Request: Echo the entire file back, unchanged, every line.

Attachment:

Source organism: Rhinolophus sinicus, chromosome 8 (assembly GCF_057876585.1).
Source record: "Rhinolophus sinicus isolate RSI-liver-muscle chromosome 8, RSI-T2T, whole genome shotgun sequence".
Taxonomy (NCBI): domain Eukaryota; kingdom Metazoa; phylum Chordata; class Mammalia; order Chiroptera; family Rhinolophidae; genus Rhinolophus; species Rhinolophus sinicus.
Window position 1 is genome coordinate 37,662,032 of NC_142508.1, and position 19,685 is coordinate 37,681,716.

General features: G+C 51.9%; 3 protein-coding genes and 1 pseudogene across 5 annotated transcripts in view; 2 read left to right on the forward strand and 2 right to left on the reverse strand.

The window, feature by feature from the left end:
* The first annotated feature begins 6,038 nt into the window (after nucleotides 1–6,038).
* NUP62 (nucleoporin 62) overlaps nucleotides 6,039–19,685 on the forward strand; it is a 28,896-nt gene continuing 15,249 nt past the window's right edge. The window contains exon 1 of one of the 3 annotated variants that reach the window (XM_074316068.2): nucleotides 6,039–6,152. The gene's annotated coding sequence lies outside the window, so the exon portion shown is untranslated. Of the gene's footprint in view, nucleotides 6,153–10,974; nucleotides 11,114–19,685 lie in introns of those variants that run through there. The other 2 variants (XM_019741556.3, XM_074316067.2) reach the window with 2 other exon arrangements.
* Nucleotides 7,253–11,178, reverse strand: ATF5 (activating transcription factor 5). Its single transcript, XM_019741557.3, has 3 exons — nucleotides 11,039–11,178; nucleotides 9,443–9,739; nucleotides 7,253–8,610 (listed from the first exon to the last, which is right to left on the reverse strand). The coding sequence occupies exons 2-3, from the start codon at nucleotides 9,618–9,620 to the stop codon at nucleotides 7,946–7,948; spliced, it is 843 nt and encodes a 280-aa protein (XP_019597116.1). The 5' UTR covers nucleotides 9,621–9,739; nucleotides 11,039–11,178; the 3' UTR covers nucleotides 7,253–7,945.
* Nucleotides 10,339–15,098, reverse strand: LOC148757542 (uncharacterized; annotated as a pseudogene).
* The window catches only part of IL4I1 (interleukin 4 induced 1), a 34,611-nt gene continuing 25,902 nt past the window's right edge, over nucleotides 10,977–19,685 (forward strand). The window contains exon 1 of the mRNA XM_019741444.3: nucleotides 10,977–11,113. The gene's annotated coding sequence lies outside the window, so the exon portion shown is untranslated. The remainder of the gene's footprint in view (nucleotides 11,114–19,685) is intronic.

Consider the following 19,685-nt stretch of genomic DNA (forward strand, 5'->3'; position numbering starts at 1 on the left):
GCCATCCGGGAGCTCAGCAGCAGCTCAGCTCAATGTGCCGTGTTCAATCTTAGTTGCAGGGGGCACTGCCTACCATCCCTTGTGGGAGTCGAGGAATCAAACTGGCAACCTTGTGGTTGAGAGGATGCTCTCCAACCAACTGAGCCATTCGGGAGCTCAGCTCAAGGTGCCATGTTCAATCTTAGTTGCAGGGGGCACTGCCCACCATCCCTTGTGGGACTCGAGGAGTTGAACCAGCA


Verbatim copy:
Source organism: Rhinolophus sinicus, chromosome 8 (assembly GCF_057876585.1).
Source record: "Rhinolophus sinicus isolate RSI-liver-muscle chromosome 8, RSI-T2T, whole genome shotgun sequence".
Taxonomy (NCBI): domain Eukaryota; kingdom Metazoa; phylum Chordata; class Mammalia; order Chiroptera; family Rhinolophidae; genus Rhinolophus; species Rhinolophus sinicus.
Window position 1 is genome coordinate 37,662,032 of NC_142508.1, and position 19,685 is coordinate 37,681,716.

General features: G+C 51.9%; 3 protein-coding genes and 1 pseudogene across 5 annotated transcripts in view; 2 read left to right on the forward strand and 2 right to left on the reverse strand.

The window, feature by feature from the left end:
* The first annotated feature begins 6,038 nt into the window (after nucleotides 1–6,038).
* NUP62 (nucleoporin 62) overlaps nucleotides 6,039–19,685 on the forward strand; it is a 28,896-nt gene continuing 15,249 nt past the window's right edge. The window contains exon 1 of one of the 3 annotated variants that reach the window (XM_074316068.2): nucleotides 6,039–6,152. The gene's annotated coding sequence lies outside the window, so the exon portion shown is untranslated. Of the gene's footprint in view, nucleotides 6,153–10,974; nucleotides 11,114–19,685 lie in introns of those variants that run through there. The other 2 variants (XM_019741556.3, XM_074316067.2) reach the window with 2 other exon arrangements.
* Nucleotides 7,253–11,178, reverse strand: ATF5 (activating transcription factor 5). Its single transcript, XM_019741557.3, has 3 exons — nucleotides 11,039–11,178; nucleotides 9,443–9,739; nucleotides 7,253–8,610 (listed from the first exon to the last, which is right to left on the reverse strand). The coding sequence occupies exons 2-3, from the start codon at nucleotides 9,618–9,620 to the stop codon at nucleotides 7,946–7,948; spliced, it is 843 nt and encodes a 280-aa protein (XP_019597116.1). The 5' UTR covers nucleotides 9,621–9,739; nucleotides 11,039–11,178; the 3' UTR covers nucleotides 7,253–7,945.
* Nucleotides 10,339–15,098, reverse strand: LOC148757542 (uncharacterized; annotated as a pseudogene).
* The window catches only part of IL4I1 (interleukin 4 induced 1), a 34,611-nt gene continuing 25,902 nt past the window's right edge, over nucleotides 10,977–19,685 (forward strand). The window contains exon 1 of the mRNA XM_019741444.3: nucleotides 10,977–11,113. The gene's annotated coding sequence lies outside the window, so the exon portion shown is untranslated. The remainder of the gene's footprint in view (nucleotides 11,114–19,685) is intronic.

Consider the following 19,685-nt stretch of genomic DNA (forward strand, 5'->3'; position numbering starts at 1 on the left):
GCCATCCGGGAGCTCAGCAGCAGCTCAGCTCAATGTGCCGTGTTCAATCTTAGTTGCAGGGGGCACTGCCTACCATCCCTTGTGGGAGTCGAGGAATCAAACTGGCAACCTTGTGGTTGAGAGGATGCTCTCCAACCAACTGAGCCATTCGGGAGCTCAGCTCAAGGTGCCATGTTCAATCTTAGTTGCAGGGGGCACTGCCCACCATCCCTTGTGGGACTCGAGGAGTTGAACCAGCA